Volunteers work to preserve idyllic Sleeping Bear park
Yet Bryd has done all that and more as one of about 30 work-project volunteers with the group dedicated to preserving the historic structures and cultural landscapes of Sleeping Bear Dunes National Lakeshore.
The group is gearing up for another summer of projects, from removing invasive black locust trees on old farmsteads to repairing the porch on the Frank Lloyd Wright-designed Blossom Cottage on North Manitou. And it’s looking for more volunteers.
“People come and go with different interests and different time availability,” said David Watt, project committee chairman. “We try to look at the park agenda, what we have time to work on, what they don’t have time to work on, what’s falling apart, and what interests our volunteers.”
Recruits range from summer residents to retired seniors to those, like Byrd, who carve out a few hours around their full-time work schedules. Others are contractors who lend a hand in their spare time. Together they work with park officials to stabilize, rehabilitate or restore some of the park’s 366 historic structures and cultural landscape features, including barns, farms, corncribs, schoolhouses, life-saving stations, meadows, inns and a lighthouse.
Byrd is a licensed builder who now works in the oil and gas industry. But volunteers don’t need professional experience to help, Watt said. A range of tasks almost always needs doing, from straightforward scraping and painting or hammering nails, to jacking up a building or replacing sills. All that’s required is a love of history and an interest in preserving structures with historic accuracy, using salvageable materials whenever possible.
This summer volunteers will continue work on the 1880 Treat farmhouse and outbuildings south of Empire and on the exhibit at the 1918 Charles and Hattie Olsen House, which serves as the Preserve group’s office and an interpretive center. They’ll also tackle a variety of smaller projects in the Port Oneida Rural Historic District.
The 3,400-acre district, representative of 19th-and early 20th-century farms in the Midwest, is one of the largest intact agricultural districts in the nationwide National Park system and is listed on the National Register of Historic Places.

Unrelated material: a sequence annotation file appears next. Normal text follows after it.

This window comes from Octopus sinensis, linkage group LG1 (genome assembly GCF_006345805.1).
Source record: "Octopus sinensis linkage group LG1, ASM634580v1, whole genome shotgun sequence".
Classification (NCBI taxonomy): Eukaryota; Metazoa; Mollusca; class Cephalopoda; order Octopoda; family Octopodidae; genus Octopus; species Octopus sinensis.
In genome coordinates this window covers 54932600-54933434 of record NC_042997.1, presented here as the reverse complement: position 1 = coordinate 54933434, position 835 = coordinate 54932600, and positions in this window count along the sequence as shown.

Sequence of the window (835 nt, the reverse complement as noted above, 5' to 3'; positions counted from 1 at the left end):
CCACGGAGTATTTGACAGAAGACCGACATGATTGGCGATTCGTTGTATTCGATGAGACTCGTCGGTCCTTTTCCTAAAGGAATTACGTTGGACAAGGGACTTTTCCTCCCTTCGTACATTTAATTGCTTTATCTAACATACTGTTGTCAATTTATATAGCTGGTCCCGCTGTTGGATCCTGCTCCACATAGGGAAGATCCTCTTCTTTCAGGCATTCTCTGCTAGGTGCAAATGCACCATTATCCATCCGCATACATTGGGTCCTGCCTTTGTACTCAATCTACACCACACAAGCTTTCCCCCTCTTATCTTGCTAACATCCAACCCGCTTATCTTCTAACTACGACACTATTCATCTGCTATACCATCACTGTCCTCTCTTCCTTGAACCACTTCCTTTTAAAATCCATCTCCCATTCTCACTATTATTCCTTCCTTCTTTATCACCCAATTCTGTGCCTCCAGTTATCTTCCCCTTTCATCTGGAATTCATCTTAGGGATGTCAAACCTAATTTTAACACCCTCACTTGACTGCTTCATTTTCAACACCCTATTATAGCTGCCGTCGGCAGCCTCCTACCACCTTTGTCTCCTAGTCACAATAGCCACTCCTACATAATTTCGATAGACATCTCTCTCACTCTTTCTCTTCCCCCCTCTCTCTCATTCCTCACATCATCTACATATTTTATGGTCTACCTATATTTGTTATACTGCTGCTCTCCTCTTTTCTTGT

Volunteers also will continue work on the Katie Shepherd Hotel called The Beeches. Built in 1895 as part of North Manitou’s Cottage Row, the bluff-top building served as a dining hall and inn through the 1930s. Now the goal is to restore it to usefulness, perhaps even as alternative lodging for visitors to the uninhabited island.
This will be the third year the group has worked on North Manitou, which had been a “dream” of members for years, said Watt, a retired high school physics teacher with an interest in woodworking. Volunteers arrive on the island by public ferry or park boat and live in tents or the ranger house, complete with kitchen and running water. They spend their free time swimming, hiking, socializing and reveling in the island’s quiet and natural beauty.
“There’s certain people, the thought of being away from searching the Internet, it’s too much,” Watt said. “There’s another group that says, ‘That’s cool,’ especially when they’re standing looking over Lake Michigan and looking east over Leland.”
Byrd, of Traverse City, is among the latter. Working amid some of the park’s most idyllic landscapes “is a way for me to get away from the hustle and bustle of my life,” she said. “It allows me to rest.”
Camaraderie and adventure is the draw for other volunteers, like Watt.
“We’re opening up the buildings for the first time in years. We see things people never see, and it’s fun imagining history,” Watt said. “There’s always a discovery. Sometimes it’s rotten wood, sometimes it’s something else, like the surprisingly ornamental hinges found on the hotel doors.
Information from: Traverse City Record-Eagle, http://www.record-eagle.com
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